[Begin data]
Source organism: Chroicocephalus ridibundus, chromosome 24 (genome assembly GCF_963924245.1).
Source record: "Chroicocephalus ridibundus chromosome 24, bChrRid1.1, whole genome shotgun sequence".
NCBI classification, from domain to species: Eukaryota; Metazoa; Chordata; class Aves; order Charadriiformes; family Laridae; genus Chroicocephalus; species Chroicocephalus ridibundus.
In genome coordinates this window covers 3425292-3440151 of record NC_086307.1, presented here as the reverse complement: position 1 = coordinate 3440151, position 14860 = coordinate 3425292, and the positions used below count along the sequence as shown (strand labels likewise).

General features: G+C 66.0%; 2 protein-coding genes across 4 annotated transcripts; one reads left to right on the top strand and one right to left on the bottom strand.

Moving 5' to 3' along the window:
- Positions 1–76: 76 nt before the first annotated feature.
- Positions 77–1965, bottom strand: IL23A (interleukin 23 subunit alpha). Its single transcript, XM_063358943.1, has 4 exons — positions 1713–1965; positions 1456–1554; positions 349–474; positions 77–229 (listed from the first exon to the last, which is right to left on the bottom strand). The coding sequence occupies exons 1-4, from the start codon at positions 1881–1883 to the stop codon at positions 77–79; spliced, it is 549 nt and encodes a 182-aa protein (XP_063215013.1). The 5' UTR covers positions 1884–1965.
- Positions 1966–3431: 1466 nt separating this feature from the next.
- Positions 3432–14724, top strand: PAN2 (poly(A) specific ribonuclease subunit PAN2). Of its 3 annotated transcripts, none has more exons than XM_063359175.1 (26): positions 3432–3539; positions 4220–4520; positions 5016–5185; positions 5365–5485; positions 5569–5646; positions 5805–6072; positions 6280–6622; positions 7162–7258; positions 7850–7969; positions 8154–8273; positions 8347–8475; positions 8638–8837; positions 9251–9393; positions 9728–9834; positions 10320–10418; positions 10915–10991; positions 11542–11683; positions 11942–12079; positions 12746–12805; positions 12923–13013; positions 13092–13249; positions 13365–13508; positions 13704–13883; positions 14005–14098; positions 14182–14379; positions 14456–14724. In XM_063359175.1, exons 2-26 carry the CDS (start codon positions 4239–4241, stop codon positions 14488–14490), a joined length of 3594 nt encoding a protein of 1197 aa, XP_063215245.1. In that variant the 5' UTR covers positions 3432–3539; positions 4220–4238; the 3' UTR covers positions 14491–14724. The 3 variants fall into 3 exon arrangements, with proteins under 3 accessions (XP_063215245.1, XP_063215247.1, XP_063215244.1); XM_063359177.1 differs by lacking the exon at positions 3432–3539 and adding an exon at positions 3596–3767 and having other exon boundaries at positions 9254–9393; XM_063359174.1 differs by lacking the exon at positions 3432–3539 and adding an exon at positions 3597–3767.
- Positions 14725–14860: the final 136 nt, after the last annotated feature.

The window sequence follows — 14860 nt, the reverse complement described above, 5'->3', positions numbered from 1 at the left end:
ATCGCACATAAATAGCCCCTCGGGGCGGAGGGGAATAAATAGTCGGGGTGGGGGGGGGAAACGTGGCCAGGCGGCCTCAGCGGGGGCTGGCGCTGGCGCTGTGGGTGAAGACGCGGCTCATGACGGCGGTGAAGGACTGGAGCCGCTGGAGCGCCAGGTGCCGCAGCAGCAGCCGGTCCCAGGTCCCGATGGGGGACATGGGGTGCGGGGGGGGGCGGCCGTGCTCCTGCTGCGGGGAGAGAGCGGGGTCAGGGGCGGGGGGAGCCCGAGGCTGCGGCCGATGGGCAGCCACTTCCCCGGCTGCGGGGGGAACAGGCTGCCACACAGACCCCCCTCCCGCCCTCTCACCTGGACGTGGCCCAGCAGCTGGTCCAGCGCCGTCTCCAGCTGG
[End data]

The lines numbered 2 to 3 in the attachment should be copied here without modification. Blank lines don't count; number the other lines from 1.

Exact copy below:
Source record: "Chroicocephalus ridibundus chromosome 24, bChrRid1.1, whole genome shotgun sequence".
NCBI classification, from domain to species: Eukaryota; Metazoa; Chordata; class Aves; order Charadriiformes; family Laridae; genus Chroicocephalus; species Chroicocephalus ridibundus.